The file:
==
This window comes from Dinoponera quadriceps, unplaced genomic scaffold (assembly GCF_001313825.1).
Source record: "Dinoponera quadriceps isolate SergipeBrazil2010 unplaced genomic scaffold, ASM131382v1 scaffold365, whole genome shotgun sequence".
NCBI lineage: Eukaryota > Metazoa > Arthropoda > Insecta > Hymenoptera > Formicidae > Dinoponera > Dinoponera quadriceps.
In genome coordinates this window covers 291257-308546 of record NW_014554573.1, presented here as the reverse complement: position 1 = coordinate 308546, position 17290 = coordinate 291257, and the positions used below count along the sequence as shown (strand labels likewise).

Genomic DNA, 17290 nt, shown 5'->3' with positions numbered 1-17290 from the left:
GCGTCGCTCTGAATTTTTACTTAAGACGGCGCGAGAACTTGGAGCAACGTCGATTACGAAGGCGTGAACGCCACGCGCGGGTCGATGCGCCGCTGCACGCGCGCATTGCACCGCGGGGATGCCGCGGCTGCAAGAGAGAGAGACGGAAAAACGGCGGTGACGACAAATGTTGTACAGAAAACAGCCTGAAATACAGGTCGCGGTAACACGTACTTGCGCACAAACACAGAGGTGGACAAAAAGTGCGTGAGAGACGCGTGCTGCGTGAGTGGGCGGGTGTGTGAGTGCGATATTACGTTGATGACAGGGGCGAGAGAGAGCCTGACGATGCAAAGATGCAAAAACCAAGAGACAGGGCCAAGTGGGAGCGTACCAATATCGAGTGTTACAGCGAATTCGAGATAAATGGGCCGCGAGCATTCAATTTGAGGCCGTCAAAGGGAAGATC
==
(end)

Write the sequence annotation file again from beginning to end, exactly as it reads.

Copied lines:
This window comes from Dinoponera quadriceps, unplaced genomic scaffold (assembly GCF_001313825.1).
Source record: "Dinoponera quadriceps isolate SergipeBrazil2010 unplaced genomic scaffold, ASM131382v1 scaffold365, whole genome shotgun sequence".
NCBI lineage: Eukaryota > Metazoa > Arthropoda > Insecta > Hymenoptera > Formicidae > Dinoponera > Dinoponera quadriceps.
In genome coordinates this window covers 291257-308546 of record NW_014554573.1, presented here as the reverse complement: position 1 = coordinate 308546, position 17290 = coordinate 291257, and the positions used below count along the sequence as shown (strand labels likewise).

Genomic DNA, 17290 nt, shown 5'->3' with positions numbered 1-17290 from the left:
GCGTCGCTCTGAATTTTTACTTAAGACGGCGCGAGAACTTGGAGCAACGTCGATTACGAAGGCGTGAACGCCACGCGCGGGTCGATGCGCCGCTGCACGCGCGCATTGCACCGCGGGGATGCCGCGGCTGCAAGAGAGAGAGACGGAAAAACGGCGGTGACGACAAATGTTGTACAGAAAACAGCCTGAAATACAGGTCGCGGTAACACGTACTTGCGCACAAACACAGAGGTGGACAAAAAGTGCGTGAGAGACGCGTGCTGCGTGAGTGGGCGGGTGTGTGAGTGCGATATTACGTTGATGACAGGGGCGAGAGAGAGCCTGACGATGCAAAGATGCAAAAACCAAGAGACAGGGCCAAGTGGGAGCGTACCAATATCGAGTGTTACAGCGAATTCGAGATAAATGGGCCGCGAGCATTCAATTTGAGGCCGTCAAAGGGAAGATC